Returning back to Reed’s comment earlier in the call, he observed one of the drivers of declining SAC was the organic growth which was tied to the quality of the service. To the extent we are able to improve the content offering and be the beneficiary of more platforms capable of streaming content to TV sets that should be a boost for organic growth which would be a plus for subscriber acquisition costs.

Deborah Crawford

The next question comes from the line of Brian Fitzgerald – UBS.

Brian Fitzgerald – UBS

It looks like your DVD library is pretty consistent at about 100,000 titles while streaming titles are up from roughly 12,000 in the summer to 17,000. How should we expect that to grow going forward? Would you expect 30,000 by year-end?

Reed Hastings

I should have avoided publishing the 17,000 update because it gets everyone focused on title count and you can imagine we could quickly license if we wanted to 100,000 irrelevant titles. So you really don’t want to use title count as a proxy for attractiveness of the service. If we had 1,000 of the biggest titles that would make a much bigger difference than 10,000 others.

The substitute for title count that is more valid to think about is the percentage of our subs that are streaming. The way that increases is by adding more content, more platforms, better user interface, all of those coming together. Of course that metric moved up from 41% a quarter ago to 48% this quarter. So we are really thrilled with the progress of that and we are going to continue to push content in. So think of it as we put in content and get streaming content as we get the user interface better and the platforms all of those drive that up. We are trying to back off of title count as a significant metric.

Brian Fitzgerald – UBS

Regarding the outlook for content acquisition are the discussions with Showtime, HBO or Epics for their content?

Reed Hastings

I guess the question is are there discussions ongoing and we have discussions with everybody so a very broad range. That doesn’t imply that there is anything close on that. It is just an ongoing set of conversations with a wide range of networks and studios.

Deborah Crawford

The next question comes from the line of Imran Khan – JPMorgan.

Imran Khan – JPMorgan

You bought back 7.4 million shares last year. Do you have any optimal number in your mind going forward?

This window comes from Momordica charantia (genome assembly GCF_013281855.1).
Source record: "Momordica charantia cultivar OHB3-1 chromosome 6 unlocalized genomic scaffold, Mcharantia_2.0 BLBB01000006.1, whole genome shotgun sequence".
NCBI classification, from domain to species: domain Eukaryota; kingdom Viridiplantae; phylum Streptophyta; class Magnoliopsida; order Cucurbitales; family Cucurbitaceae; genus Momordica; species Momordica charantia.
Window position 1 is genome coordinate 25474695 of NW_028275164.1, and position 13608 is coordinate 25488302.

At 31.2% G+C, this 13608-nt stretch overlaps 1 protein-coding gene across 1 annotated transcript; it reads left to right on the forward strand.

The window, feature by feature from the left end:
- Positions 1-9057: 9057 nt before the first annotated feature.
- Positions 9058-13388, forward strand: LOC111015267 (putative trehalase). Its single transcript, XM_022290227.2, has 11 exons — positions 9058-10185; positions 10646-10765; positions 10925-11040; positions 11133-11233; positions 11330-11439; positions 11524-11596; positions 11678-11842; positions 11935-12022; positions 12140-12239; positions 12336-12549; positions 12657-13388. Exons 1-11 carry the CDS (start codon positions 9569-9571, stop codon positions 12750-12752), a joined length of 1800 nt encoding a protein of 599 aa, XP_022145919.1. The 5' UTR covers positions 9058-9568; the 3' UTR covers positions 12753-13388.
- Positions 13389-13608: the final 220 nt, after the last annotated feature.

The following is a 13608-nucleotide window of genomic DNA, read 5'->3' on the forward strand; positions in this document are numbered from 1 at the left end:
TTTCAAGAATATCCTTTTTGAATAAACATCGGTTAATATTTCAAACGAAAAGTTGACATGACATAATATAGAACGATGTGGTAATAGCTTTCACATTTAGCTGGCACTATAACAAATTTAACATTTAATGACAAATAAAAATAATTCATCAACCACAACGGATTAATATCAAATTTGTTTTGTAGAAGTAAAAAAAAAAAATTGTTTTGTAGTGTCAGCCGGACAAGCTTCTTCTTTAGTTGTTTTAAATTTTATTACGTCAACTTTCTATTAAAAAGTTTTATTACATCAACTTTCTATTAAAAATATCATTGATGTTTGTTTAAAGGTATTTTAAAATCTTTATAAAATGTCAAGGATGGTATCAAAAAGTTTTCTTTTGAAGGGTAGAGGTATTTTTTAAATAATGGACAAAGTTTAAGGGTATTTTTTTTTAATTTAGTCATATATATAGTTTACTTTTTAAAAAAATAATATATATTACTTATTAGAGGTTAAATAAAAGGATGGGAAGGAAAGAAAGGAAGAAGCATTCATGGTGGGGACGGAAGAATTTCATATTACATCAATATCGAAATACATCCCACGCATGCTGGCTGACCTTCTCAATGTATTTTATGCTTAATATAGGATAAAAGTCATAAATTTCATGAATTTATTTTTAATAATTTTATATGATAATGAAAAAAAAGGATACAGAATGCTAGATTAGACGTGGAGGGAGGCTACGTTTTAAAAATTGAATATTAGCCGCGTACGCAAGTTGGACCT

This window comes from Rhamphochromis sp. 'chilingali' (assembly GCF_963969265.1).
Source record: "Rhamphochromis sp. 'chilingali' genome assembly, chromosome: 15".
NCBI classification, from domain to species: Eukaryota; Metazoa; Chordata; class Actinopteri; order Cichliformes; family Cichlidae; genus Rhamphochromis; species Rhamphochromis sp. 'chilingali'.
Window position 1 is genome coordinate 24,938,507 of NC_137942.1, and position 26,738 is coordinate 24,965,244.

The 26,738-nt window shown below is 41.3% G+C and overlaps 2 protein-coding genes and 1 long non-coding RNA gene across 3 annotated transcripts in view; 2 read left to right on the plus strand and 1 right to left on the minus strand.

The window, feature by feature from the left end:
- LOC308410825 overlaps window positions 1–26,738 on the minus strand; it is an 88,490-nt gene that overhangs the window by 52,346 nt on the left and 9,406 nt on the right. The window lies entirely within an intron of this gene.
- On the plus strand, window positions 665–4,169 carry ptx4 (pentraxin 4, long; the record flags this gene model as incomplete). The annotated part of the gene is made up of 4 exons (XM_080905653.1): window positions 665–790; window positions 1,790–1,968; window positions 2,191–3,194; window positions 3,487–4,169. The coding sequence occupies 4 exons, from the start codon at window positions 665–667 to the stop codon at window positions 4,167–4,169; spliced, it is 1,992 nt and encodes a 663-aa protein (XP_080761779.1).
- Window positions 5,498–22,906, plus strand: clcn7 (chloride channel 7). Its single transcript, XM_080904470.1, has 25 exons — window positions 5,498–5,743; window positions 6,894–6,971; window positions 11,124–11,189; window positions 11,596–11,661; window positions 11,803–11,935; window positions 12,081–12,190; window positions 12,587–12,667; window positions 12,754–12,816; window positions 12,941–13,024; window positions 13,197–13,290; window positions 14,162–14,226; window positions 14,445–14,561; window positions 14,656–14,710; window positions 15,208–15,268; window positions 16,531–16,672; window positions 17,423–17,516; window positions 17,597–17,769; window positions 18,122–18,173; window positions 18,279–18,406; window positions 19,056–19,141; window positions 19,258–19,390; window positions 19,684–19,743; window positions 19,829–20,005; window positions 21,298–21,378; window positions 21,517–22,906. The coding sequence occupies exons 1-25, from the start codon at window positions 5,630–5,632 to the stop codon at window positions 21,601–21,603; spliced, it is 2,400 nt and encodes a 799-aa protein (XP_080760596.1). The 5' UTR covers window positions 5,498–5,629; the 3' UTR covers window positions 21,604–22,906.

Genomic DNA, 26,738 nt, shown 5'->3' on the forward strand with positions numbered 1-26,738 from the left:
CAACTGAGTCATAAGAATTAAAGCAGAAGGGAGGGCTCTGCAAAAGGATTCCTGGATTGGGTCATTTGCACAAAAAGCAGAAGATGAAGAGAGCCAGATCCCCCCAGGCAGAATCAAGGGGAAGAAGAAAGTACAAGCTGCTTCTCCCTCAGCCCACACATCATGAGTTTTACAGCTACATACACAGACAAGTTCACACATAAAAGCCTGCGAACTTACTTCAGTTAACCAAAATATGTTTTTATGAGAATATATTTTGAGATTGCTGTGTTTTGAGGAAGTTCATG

Reed Hastings

Sorry, I am trying to think of how I want to answer that. We are going to be active as far as the stock this quarter and I anticipate we will continue to purchase shares throughout the year. Have in mind, we as a management team and our board think about using cash like we would any other productive asset. There is some minimum amount of cash we want to keep on the balance sheet and then we want to smartly deploy all the rest of it. If we can’t deploy it in the business then we will deploy it to repurchase shares provided that the share price at which we would repurchase makes sense from an IRR perspective.

Now if you were optimistic about our ability to grow the size of the market, the subscriber base and future profits you probably have some pretty aggressive price expectations for the stock and if you don’t you probably don’t. Obviously we are pretty bullish on our ability to continue to grow subscribers, revenue, profit and free cash flow. So some pretty aggressive price points at which we are willing to acquire.

Deborah Crawford

The next question comes from the line of Scott Devitt – Morgan Stanley.

Scott Devitt – Morgan Stanley

To what extent do you believe the ability to update ones queue via iFlix, Flixster and most CE partner interfaces have or will change Netflix website traffic patterns as measured by third-party services?

Reed Hastings

That is a nice oblique way to ask the comp store question. That is a credit to you. I am not sure how much. We will get more and more viewing from devices. Not that much queue additions per se from devices but certainly your point is right which is if someone is only measuring web interaction for Netflix they are going to miss more and more of the picture over time. That may contribute to a difficulty for web measurement firms in terms of measuring Netflix accurately.

Deborah Crawford

The next question comes from the line of Nat Schindler – BoA/Merrill Lynch.

Nat Schindler – BoA/Merrill Lynch

What was the cause of the large quarter-over-quarter step up in CapEx and what are your expectations for capital expenditures in 2010?

Barry McCarthy

Let me take the 2010 question first. I think that would be roughly flat. They were flat 2008 to 2009 and 2009 to 2010. I think they will be flat in 2010 and vary deal on how successful we are or not pushing IT infrastructure into the cloud. The answer with respect to Q4 is we as I said were busy investing in route of return information for our Op Centers, our hubs, and that was the largest single CapEx expenditure in the quarter.

Nat Schindler – BoA/Merrill Lynch